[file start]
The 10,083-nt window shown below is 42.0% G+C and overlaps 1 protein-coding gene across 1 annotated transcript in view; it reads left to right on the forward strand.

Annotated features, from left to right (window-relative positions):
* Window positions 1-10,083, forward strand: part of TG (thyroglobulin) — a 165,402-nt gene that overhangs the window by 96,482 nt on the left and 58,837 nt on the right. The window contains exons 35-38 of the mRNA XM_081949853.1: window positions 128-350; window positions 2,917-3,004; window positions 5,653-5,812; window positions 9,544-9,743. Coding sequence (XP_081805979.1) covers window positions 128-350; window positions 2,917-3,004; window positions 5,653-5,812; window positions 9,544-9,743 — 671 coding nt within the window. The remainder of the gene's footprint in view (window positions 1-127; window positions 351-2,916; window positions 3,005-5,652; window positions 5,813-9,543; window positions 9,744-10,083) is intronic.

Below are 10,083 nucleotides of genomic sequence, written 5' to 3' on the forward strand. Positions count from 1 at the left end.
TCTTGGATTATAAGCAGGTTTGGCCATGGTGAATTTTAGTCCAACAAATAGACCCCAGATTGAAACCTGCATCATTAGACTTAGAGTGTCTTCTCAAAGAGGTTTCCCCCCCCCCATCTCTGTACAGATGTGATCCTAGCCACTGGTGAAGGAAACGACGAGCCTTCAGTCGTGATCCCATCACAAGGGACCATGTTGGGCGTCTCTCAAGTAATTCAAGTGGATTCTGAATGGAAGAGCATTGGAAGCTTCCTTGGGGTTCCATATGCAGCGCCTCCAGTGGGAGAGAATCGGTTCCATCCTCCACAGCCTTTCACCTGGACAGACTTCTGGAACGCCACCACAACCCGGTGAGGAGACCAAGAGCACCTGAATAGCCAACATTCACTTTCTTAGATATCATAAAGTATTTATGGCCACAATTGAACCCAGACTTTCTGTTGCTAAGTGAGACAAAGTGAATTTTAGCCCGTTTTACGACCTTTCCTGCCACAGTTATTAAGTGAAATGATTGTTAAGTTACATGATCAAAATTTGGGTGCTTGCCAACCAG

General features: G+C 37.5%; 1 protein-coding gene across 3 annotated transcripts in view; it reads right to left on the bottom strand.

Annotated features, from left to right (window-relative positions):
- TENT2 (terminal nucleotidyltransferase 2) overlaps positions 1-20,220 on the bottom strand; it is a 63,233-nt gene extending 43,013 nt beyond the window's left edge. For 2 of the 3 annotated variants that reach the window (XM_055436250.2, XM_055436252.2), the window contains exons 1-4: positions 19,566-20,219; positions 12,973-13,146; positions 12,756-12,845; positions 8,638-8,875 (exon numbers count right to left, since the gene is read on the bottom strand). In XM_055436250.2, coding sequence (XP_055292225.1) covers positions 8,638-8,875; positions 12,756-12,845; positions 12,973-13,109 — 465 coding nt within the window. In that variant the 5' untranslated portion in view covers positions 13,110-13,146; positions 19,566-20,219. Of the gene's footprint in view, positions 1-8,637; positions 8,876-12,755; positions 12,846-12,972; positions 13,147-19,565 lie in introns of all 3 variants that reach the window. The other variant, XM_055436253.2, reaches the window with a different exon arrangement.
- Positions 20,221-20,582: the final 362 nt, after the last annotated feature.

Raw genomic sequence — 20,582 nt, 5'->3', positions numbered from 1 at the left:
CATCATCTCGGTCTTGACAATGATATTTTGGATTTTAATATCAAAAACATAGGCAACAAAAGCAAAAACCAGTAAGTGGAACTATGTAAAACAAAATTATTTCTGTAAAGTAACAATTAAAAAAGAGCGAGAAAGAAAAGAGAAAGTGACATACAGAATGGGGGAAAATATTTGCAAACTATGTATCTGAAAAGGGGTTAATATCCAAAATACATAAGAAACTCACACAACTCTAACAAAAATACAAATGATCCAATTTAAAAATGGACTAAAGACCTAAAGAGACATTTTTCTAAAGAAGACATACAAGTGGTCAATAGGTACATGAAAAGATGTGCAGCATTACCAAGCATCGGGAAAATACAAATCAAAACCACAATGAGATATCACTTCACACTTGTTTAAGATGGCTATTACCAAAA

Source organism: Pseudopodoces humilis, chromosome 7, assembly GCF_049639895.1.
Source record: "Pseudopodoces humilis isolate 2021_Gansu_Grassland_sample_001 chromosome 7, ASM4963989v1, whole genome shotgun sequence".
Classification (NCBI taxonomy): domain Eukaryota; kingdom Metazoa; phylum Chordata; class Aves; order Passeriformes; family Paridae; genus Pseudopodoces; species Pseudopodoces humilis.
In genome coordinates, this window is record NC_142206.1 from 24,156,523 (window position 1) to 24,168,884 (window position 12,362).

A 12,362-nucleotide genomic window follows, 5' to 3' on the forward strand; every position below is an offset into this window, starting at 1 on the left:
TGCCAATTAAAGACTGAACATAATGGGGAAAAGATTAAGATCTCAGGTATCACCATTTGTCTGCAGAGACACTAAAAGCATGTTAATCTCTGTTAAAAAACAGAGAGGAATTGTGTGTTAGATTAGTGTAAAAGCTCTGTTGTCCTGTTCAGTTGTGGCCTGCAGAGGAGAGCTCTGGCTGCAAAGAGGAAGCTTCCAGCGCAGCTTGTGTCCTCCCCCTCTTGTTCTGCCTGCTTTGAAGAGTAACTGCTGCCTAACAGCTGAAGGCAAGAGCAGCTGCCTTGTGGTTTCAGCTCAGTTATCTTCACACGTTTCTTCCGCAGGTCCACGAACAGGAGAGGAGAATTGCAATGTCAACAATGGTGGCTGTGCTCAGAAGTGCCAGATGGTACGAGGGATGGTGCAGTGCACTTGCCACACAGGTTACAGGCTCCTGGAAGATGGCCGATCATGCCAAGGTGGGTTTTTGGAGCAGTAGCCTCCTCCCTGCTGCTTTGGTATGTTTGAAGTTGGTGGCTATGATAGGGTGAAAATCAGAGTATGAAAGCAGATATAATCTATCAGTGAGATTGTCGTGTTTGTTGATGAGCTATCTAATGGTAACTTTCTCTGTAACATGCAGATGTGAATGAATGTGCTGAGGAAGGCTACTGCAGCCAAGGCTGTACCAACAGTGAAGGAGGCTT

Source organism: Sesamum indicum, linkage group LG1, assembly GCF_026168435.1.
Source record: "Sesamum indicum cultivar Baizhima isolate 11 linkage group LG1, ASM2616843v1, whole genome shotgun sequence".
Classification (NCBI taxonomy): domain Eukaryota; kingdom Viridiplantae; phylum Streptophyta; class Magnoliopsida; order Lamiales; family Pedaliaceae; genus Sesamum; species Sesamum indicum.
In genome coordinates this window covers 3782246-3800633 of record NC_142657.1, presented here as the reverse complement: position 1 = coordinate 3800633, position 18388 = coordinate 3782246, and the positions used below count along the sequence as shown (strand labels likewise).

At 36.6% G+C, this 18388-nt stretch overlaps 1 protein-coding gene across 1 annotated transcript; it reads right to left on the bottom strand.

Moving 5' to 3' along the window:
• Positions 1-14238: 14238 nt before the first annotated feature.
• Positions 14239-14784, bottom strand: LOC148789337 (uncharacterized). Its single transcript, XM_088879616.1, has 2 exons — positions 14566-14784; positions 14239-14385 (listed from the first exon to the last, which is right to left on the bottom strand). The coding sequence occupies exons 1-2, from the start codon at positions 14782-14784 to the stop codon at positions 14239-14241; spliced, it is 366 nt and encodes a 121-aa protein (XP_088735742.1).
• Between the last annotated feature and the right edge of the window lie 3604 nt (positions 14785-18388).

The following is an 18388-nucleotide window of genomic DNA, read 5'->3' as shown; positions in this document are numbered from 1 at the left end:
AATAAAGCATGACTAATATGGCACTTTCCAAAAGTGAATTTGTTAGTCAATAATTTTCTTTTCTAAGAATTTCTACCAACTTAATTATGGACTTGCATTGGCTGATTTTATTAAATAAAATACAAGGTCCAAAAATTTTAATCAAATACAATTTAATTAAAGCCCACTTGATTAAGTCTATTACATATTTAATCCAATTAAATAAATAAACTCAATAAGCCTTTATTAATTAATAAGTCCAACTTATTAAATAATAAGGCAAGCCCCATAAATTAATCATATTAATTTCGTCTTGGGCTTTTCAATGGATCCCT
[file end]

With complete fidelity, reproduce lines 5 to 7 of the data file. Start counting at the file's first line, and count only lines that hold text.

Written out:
TCTTGGATTATAAGCAGGTTTGGCCATGGTGAATTTTAGTCCAACAAATAGACCCCAGATTGAAACCTGCATCATTAGACTTAGAGTGTCTTCTCAAAGAGGTTTCCCCCCCCCCATCTCTGTACAGATGTGATCCTAGCCACTGGTGAAGGAAACGACGAGCCTTCAGTCGTGATCCCATCACAAGGGACCATGTTGGGCGTCTCTCAAGTAATTCAAGTGGATTCTGAATGGAAGAGCATTGGAAGCTTCCTTGGGGTTCCATATGCAGCGCCTCCAGTGGGAGAGAATCGGTTCCATCCTCCACAGCCTTTCACCTGGACAGACTTCTGGAACGCCACCACAACCCGGTGAGGAGACCAAGAGCACCTGAATAGCCAACATTCACTTTCTTAGATATCATAAAGTATTTATGGCCACAATTGAACCCAGACTTTCTGTTGCTAAGTGAGACAAAGTGAATTTTAGCCCGTTTTACGACCTTTCCTGCCACAGTTATTAAGTGAAATGATTGTTAAGTTACATGATCAAAATTTGGGTGCTTGCCAACCAG

General features: G+C 37.5%; 1 protein-coding gene across 3 annotated transcripts in view; it reads right to left on the bottom strand.

Annotated features, from left to right (window-relative positions):